Dr. Mac Fuqua was the president. A Ph.D. in chemical engineering, in his 50s, from Lousiana, he was a quiet and polite person with a distinct southern accent. …
Esso Pakistan Fertilizer Co., as Exxon Chemical Pakistan was known back then, had its head office on the 3rd and 4th floor of the Central Hotel Building, off Victoria Road (later renamed Abdullah Haroon Road), diagonally across from the Metropole Hotel.
It was 1969, the turbulent last days of Ayub Khan’s regime. Political tensions within Pakistan, especially between East and West Pakistan, were rising, and air transportation between the two wings had become uncertain.
We in the western wing depended on East Pakistan, among other things, for jute products, mainly gunny bags, which were used for storing fertilizer, grain, and other such commodities. …
Knocking the turban off a man’s head (پگڑی اچھالنا) is a common expression in Pakistan meaning insulting or defaming a person.
And dropping one’s turban at someone’s feet is a sign of humility, submission — or asking for forgiveness. In Pakistani culture, a turban is more than just a headwear. It’s also a symbol of one’s pride.
A popular TV serial in the 1980s, Waris, dramatically highlighted the importance of a man’s turban. …
A man is known … by the cap he wears! This may not be true elsewhere but is true in Pakistan, where the cap a man wears can give away his ethnicity — and a little bit more.
With increased travel and TV exposure, the caps worn in one part of Pakistan have also been adopted by people in other parts of the country but, still, the headwear is often a good indicator of a man’s ethnicity — and a little bit more.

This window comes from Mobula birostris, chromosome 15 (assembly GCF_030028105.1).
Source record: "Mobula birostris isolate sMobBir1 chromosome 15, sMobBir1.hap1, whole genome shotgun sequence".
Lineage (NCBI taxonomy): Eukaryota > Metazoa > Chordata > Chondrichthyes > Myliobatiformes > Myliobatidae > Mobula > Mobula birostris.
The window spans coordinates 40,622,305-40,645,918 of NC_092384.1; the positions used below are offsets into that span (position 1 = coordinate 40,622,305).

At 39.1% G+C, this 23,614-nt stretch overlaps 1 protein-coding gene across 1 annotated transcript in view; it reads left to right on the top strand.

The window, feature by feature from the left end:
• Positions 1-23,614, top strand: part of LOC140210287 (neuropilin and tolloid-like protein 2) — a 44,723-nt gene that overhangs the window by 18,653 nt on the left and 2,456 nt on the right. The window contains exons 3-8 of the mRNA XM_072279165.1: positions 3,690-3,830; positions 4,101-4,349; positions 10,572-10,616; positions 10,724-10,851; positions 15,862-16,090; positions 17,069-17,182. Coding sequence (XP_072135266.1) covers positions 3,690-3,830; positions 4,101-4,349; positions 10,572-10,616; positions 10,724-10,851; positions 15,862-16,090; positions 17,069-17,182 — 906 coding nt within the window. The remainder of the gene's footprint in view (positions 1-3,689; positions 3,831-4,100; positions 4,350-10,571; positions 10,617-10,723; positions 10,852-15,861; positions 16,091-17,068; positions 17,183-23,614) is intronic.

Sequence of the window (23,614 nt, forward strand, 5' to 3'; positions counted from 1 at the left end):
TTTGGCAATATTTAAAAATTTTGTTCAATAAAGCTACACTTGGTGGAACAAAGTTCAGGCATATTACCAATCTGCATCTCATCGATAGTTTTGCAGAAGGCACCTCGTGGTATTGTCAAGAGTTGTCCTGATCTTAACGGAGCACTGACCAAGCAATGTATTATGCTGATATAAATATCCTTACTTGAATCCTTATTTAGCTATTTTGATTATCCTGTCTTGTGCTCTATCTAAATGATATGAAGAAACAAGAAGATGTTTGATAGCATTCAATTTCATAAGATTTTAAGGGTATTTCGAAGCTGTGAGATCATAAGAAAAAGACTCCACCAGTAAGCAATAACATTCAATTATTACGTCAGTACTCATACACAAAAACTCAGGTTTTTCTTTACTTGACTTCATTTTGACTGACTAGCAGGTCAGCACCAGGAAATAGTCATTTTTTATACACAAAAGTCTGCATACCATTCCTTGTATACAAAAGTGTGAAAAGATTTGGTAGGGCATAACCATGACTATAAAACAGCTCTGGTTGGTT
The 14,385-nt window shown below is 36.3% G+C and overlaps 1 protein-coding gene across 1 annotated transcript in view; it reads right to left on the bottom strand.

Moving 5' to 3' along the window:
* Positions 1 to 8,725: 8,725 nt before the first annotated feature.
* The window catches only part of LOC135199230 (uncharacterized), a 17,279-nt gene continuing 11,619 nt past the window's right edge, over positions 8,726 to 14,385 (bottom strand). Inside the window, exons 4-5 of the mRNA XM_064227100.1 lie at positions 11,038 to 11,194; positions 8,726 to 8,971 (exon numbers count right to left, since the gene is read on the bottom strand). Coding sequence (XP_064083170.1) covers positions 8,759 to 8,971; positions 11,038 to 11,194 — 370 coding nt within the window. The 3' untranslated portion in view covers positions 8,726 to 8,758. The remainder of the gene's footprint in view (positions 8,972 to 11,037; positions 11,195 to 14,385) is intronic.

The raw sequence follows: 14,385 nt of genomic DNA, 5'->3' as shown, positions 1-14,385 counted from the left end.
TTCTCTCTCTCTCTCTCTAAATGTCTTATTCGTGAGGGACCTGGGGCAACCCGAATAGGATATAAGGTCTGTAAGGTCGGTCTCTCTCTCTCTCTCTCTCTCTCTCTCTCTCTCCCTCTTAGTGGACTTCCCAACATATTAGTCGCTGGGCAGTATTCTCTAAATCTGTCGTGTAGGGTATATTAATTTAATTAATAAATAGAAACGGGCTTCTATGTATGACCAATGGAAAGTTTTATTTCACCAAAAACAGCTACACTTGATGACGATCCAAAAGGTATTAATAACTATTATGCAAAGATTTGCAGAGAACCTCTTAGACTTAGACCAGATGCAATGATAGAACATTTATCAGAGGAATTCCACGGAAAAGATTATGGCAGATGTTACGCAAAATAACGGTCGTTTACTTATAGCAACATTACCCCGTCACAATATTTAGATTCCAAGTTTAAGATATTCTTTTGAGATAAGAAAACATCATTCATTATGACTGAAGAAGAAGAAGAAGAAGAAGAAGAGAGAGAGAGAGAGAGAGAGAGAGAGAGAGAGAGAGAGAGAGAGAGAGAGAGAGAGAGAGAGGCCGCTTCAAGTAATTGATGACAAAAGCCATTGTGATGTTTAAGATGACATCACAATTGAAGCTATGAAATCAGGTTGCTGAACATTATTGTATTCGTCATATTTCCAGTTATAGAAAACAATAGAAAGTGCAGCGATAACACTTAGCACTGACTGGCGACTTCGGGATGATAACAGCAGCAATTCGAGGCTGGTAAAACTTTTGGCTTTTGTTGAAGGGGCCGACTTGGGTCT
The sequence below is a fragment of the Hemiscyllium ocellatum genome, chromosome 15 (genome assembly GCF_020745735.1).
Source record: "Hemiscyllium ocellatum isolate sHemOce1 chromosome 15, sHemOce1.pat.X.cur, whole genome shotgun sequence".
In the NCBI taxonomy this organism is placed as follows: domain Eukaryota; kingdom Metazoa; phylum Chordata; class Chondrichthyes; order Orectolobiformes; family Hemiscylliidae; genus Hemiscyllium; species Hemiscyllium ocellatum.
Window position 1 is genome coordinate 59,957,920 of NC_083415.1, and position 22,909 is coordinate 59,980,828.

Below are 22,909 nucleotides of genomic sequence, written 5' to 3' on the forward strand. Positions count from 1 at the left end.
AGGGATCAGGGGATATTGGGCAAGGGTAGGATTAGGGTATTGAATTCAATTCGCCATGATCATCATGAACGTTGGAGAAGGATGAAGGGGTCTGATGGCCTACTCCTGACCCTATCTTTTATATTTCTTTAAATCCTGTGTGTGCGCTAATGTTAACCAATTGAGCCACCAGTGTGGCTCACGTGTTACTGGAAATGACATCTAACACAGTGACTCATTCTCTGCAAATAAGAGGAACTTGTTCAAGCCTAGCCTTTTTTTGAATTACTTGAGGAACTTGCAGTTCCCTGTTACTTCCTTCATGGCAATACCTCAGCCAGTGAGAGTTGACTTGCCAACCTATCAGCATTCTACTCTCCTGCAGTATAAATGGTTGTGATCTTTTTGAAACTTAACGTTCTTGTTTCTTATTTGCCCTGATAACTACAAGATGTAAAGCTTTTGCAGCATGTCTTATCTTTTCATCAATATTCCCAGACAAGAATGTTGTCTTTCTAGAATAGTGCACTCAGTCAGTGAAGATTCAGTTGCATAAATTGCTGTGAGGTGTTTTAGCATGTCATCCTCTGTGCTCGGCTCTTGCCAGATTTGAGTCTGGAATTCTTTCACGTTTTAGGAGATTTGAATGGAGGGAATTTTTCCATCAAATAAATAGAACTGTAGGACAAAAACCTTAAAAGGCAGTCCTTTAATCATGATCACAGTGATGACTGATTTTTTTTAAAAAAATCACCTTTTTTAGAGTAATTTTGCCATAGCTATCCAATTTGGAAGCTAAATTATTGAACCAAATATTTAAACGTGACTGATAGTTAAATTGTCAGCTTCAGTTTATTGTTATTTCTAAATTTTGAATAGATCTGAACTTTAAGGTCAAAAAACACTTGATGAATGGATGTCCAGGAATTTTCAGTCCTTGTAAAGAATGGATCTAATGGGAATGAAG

The province of Khyber Pakhtunkhwa(KP) and Gilgit-Baltistan have the largest variety of men’s caps, the most common being the pakol — the flat, round, woolen cap with a tiny brim all around. …
This was the early 1960s.
My first stopover was in London where I stayed for a few days, on my way to the US. The airline had booked me at a hotel, Lexham Hotel if I recall the name correctly. It was a nice little hotel. Well, every hotel in London would have looked nice to me — even luxurious — compared to the Nigar in Karachi, where I had stayed before starting my journey.
In the morning, I went down to the dining room for breakfast and sat at an empty table. The table was laid out with the necessary cutlery and crockery, a pair of salt and pepper shakers, and a small conical glass flask with some watery stuff in it. …
The three of us had won a scholarship to study in the US on an international exchange program, at Colorado State University (CSU), Fort Collins. Basit Ali Shah in Dairy Science, Qazi Raziq in Farm Mechanics, and myself in Soil Science. It was the early 1960s. Fort Collins’ population was 25,000 and CSU’s student population was a little over 2,000 including 60-70 international students.
Not too long after we settled in our dormitories, made a few friends, and familiarized ourselves with the campus and the town, we learned the university would soon be holding its annual International Students’ Day where students from different countries would display their culture — food, music, dance, handicrafts, etc. …